Update (March 10, 2016) -- U.S. Senator Joe Donnelly released the following statement in response to McDonough confirming the corporation is moving jobs to Mexico to take advantage of low wages.
“United Technologies’ decision to move Hoosier jobs to Mexico was based on chasing cheap wages. You don’t need to take my word for it—listen to what company executive Bob McDonough told investors today. If it’s not clear what McDonough meant when he said, ‘still there’s some opportunity there,’ he’s saying United Technologies isn’t done shipping American jobs overseas.”
WASHINGTON (March 8, 2016) -- One week after a tense meeting with Gov. Mike Pence, the president of Carrier's parent company was in Washington D.C. Tuesday, meeting with U.S. Senators Dan Coats (R-Ind.) and Joe Donnelly (D-Ind.)
"I wish I could tell you I convinced them to stay in Indiana," Coats said in an interview with CBS4. "They've made their decision."
The move will affect about 2,100 jobs in Indianapolis and Huntington.
"They reiterated again that the decision has been made," Coats said. "I think given that, we need to make the best we can for the benefit of the workers."
During last week's meeting with Pence, Robert McDonough, president of climate, controls and security for UTC, Carrier’s parent company, promised to keep 400 separate research and development jobs in Indiana and pay back more than a million dollars in state and local training grants and tax incentives.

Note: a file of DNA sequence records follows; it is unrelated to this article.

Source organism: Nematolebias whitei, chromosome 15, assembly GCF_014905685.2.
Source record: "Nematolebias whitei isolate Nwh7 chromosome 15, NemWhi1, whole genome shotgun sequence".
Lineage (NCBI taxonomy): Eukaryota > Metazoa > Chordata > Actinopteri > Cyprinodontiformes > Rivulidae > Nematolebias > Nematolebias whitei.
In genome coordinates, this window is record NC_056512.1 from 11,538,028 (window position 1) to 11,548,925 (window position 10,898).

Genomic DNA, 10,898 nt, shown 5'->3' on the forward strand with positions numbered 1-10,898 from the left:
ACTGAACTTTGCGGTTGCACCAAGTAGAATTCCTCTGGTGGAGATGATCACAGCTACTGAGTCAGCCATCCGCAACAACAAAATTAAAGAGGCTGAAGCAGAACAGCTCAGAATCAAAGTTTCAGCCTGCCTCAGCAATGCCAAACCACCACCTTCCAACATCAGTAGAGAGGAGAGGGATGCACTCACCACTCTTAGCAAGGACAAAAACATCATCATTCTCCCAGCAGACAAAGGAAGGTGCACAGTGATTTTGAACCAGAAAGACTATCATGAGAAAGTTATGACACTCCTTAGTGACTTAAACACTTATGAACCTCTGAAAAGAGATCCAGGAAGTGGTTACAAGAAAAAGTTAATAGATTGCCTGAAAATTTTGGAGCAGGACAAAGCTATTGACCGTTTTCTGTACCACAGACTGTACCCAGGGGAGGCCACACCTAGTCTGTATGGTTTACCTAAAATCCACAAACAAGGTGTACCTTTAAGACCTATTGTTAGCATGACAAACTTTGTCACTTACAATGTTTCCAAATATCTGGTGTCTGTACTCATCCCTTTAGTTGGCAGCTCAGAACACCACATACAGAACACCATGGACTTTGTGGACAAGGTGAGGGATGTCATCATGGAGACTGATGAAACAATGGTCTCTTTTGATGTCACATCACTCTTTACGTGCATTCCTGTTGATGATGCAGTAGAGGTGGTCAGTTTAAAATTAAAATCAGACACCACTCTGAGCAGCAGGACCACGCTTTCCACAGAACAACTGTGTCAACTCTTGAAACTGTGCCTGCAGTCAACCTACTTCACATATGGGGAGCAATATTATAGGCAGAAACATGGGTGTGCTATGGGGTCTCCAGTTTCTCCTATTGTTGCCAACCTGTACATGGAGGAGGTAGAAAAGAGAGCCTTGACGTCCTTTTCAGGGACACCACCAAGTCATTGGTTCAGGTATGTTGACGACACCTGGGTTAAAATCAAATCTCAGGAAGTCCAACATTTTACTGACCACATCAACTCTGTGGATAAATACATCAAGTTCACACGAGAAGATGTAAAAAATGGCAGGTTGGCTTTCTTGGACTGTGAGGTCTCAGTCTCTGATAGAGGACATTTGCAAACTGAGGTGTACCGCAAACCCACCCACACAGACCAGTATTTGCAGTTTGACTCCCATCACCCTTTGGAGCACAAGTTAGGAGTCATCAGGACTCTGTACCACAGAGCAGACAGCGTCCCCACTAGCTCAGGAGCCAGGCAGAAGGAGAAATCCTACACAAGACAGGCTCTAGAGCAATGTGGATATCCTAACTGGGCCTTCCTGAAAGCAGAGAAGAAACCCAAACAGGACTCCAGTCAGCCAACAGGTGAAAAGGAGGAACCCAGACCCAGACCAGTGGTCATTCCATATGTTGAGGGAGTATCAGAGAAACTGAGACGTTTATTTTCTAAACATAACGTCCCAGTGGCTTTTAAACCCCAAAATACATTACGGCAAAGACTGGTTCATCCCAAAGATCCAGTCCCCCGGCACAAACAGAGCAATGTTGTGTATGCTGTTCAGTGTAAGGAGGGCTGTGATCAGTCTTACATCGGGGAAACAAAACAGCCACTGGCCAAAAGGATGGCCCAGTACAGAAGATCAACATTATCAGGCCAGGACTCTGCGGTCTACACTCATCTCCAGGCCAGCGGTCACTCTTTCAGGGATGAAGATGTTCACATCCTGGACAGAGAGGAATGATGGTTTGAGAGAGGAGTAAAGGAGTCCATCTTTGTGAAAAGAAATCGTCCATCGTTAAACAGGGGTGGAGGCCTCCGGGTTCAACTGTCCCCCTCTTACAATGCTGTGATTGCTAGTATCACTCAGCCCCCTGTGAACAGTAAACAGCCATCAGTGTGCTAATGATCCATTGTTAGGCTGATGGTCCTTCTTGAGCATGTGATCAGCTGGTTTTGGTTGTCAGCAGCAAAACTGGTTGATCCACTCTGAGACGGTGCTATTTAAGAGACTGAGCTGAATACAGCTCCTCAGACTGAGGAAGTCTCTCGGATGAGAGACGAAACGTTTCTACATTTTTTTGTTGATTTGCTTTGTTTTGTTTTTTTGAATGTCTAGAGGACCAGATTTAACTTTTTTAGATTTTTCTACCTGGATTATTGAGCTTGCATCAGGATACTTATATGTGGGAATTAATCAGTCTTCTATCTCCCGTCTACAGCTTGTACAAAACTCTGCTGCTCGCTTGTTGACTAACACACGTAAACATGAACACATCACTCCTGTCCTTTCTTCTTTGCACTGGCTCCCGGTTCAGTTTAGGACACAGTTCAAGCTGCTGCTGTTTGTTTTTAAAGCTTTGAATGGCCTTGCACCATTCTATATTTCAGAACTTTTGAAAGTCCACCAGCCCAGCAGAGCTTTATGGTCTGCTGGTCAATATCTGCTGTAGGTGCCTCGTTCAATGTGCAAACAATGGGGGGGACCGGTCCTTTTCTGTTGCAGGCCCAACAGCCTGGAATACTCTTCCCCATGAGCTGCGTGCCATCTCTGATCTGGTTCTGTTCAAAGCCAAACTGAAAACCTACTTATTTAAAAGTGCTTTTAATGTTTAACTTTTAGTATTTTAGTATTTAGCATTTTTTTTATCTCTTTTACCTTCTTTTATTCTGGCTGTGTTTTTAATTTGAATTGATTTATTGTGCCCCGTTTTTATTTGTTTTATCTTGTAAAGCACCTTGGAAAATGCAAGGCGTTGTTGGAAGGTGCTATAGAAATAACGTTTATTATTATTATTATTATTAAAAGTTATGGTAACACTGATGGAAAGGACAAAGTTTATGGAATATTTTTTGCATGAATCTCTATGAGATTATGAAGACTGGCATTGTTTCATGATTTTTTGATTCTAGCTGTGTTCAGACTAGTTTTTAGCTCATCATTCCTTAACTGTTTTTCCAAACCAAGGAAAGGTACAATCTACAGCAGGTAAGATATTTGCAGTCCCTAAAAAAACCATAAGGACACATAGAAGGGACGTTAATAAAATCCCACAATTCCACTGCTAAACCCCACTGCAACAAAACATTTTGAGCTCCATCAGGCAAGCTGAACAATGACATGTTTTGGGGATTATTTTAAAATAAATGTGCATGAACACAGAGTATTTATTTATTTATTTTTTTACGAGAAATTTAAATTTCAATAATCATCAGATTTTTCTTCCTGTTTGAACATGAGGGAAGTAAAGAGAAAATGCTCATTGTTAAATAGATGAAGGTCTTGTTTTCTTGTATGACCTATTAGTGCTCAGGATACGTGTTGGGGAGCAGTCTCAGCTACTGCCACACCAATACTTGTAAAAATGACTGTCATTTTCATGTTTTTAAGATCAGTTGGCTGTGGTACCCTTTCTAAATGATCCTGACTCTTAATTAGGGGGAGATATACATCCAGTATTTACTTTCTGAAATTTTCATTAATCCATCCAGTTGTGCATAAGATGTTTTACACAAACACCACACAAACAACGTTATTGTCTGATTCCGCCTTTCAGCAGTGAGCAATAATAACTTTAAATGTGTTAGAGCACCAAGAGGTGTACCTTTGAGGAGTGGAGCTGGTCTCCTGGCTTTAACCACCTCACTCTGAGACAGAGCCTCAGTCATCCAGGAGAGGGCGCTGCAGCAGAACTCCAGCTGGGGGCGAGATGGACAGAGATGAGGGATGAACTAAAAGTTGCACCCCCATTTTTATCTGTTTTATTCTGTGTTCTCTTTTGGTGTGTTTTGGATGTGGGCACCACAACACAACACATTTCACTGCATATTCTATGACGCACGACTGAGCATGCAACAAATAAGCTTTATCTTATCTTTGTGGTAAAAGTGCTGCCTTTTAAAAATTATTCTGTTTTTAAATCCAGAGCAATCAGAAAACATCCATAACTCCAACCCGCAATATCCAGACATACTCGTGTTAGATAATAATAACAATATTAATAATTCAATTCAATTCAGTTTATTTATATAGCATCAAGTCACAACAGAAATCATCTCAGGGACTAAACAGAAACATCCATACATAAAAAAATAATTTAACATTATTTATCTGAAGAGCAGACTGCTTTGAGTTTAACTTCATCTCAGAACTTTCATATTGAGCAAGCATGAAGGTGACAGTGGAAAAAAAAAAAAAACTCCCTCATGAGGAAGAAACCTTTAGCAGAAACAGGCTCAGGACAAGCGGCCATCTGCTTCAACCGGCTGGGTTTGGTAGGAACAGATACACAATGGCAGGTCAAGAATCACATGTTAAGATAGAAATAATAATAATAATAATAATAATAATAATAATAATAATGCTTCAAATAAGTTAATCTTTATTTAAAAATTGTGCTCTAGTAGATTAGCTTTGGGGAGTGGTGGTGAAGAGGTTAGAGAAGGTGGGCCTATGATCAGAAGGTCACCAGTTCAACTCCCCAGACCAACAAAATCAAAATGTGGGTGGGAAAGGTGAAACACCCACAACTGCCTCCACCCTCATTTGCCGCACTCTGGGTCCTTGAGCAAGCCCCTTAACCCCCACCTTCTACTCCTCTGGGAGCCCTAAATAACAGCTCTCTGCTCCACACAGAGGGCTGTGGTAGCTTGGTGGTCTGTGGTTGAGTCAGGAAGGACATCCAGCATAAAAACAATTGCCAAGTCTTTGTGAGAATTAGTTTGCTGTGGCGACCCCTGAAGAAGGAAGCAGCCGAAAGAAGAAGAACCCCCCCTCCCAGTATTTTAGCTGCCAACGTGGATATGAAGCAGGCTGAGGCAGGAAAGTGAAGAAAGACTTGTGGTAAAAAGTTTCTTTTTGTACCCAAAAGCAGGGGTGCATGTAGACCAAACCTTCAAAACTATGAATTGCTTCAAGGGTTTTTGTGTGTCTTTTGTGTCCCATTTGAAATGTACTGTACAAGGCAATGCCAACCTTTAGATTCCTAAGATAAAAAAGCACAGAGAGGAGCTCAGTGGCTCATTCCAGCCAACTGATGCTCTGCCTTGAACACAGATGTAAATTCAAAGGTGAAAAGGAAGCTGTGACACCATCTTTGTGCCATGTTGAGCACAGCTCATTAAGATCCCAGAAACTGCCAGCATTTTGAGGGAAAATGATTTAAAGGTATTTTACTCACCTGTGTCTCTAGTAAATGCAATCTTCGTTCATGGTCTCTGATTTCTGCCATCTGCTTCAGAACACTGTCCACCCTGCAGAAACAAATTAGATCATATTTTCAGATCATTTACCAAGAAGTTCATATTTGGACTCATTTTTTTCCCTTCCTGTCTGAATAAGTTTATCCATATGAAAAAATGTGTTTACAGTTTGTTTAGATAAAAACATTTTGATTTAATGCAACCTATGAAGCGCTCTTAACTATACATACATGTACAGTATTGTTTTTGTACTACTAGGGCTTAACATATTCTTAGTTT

In a statement after Tuesday's meeting, Carrier issued a statement that reads in part:
"Discussions covered the factors that went into Carrier’s plan, including the steady migration of the company's competitors and suppliers to Mexico, as well as ongoing cost and pricing pressures driven in part by evolving regulatory requirements.
Relocating manufacturing operations is the best way Carrier can remain competitive for the long-term. Even after this transition, Carrier will have more than 6,000 U.S. employees, including 400 headquarters, engineering and marketing jobs that will stay in Indiana."
The company has publicly cited federal regulations as the reason for the move, an argument Donnelly doesn't by.
In a statement to CBS4 after the meeting, he said:
"He also laid out the reasons the profitable company is shipping jobs from Indianapolis and Huntington to Mexico. The primary reason was the company's desire to reduce costs by taking advantage of $3 per hour labor in Mexico."
"I don't buy that narrative that regulation was simply the issue," Coats said. "There's a whole range of things that came into their decision making process, but non of it has a happy ending."
Coats said he demanded the employees and severance pay, which they agreed to. But no agreement has been reached between Carrier and the United Steelworkers, which represents Carrier employees.
Carrier first announced its plans to move to Mexico last month. The transition would begin next year and wrap up in 2019.